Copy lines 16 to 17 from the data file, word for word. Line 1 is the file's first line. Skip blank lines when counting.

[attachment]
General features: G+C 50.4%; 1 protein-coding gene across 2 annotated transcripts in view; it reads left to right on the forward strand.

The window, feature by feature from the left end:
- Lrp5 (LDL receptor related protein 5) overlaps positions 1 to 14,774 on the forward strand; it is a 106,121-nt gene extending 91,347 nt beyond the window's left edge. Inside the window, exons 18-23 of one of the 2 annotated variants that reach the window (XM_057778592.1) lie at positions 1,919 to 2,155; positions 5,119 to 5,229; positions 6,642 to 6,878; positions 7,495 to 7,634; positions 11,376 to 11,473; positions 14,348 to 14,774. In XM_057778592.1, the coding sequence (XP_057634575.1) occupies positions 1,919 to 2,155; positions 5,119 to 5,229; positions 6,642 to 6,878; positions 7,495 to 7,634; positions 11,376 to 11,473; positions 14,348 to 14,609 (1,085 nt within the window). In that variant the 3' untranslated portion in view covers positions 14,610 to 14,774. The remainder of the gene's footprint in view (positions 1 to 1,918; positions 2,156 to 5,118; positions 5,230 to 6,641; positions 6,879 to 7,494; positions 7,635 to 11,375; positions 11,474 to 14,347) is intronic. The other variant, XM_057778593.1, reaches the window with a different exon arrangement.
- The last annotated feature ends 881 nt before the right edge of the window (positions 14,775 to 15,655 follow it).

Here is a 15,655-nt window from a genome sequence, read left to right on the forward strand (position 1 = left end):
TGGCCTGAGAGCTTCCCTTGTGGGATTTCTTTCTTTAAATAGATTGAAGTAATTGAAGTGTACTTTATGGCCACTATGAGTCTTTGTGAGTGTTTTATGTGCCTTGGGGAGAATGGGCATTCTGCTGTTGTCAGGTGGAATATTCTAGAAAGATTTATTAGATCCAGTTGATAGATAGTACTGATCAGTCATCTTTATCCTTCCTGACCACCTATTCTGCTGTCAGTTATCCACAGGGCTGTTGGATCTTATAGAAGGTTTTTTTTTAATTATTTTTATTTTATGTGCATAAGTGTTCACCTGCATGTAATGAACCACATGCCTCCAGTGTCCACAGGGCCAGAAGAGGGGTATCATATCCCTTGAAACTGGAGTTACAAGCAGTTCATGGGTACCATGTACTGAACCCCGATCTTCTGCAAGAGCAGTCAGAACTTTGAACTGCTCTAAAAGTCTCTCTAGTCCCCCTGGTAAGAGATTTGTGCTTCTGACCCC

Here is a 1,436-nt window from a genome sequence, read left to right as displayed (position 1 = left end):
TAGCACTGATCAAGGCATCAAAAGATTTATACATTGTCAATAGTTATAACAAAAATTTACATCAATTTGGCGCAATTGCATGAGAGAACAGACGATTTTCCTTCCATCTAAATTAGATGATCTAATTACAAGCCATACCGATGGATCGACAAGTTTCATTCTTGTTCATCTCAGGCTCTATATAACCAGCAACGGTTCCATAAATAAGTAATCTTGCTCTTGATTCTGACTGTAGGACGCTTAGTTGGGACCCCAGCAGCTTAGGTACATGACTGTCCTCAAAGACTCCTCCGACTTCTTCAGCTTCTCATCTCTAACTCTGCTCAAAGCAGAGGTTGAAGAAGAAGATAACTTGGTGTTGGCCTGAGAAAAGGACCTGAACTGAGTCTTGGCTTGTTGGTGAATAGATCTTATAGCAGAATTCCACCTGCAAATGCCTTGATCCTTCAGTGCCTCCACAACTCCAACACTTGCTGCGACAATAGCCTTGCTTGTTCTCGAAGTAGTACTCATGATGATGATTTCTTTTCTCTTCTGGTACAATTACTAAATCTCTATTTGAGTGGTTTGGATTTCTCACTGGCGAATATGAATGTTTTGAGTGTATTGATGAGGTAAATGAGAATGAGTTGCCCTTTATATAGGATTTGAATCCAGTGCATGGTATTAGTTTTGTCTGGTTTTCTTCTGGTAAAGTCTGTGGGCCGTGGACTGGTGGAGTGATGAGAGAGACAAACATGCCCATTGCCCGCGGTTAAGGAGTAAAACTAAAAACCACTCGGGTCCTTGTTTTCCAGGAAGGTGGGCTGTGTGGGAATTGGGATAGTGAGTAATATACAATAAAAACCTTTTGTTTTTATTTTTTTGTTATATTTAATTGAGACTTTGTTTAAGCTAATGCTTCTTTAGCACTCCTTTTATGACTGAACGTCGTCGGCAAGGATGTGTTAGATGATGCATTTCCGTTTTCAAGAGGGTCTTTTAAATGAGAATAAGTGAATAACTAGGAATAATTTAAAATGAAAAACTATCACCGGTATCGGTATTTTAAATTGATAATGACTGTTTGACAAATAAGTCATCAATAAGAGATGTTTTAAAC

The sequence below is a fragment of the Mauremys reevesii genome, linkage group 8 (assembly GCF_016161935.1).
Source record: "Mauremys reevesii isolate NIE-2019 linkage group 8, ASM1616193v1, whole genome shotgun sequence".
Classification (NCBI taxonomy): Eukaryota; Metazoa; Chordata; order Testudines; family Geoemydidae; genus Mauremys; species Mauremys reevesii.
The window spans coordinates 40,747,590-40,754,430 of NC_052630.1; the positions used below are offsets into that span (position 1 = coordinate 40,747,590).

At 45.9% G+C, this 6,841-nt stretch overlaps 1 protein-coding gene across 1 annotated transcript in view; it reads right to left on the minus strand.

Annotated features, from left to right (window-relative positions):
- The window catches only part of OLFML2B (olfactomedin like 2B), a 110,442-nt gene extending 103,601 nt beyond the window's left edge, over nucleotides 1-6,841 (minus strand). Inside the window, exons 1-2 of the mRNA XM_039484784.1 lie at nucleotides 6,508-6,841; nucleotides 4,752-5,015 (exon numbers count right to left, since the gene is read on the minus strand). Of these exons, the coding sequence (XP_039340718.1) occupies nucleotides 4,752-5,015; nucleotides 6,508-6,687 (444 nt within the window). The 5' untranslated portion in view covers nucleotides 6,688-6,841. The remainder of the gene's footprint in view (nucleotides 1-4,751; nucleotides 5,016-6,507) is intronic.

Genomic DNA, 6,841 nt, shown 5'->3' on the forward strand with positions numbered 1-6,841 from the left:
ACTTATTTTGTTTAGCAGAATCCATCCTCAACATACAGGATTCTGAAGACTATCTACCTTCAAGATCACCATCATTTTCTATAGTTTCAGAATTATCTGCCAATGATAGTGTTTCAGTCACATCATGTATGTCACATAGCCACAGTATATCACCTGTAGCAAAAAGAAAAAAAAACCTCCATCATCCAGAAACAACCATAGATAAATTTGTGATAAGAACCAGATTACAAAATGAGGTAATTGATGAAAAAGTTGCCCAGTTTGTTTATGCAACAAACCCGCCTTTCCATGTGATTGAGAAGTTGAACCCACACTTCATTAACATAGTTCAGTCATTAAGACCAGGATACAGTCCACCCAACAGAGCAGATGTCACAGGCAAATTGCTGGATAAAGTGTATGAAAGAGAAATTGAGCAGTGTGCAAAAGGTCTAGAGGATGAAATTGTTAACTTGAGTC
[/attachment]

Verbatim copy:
Genomic DNA, 6,841 nt, shown 5'->3' on the forward strand with positions numbered 1-6,841 from the left:
ACTTATTTTGTTTAGCAGAATCCATCCTCAACATACAGGATTCTGAAGACTATCTACCTTCAAGATCACCATCATTTTCTATAGTTTCAGAATTATCTGCCAATGATAGTGTTTCAGTCACATCATGTATGTCACATAGCCACAGTATATCACCTGTAGCAAAAAGAAAAAAAAACCTCCATCATCCAGAAACAACCATAGATAAATTTGTGATAAGAACCAGATTACAAAATGAGGTAATTGATGAAAAAGTTGCCCAGTTTGTTTATGCAACAAACCCGCCTTTCCATGTGATTGAGAAGTTGAACCCACACTTCATTAACATAGTTCAGTCATTAAGACCAGGATACAGTCCACCCAACAGAGCAGATGTCACAGGCAAATTGCTGGATAAAGTGTATGAAAGAGAAATTGAGCAGTGTGCAAAAGGTCTAGAGGATGAAATTGTTAACTTGAGTC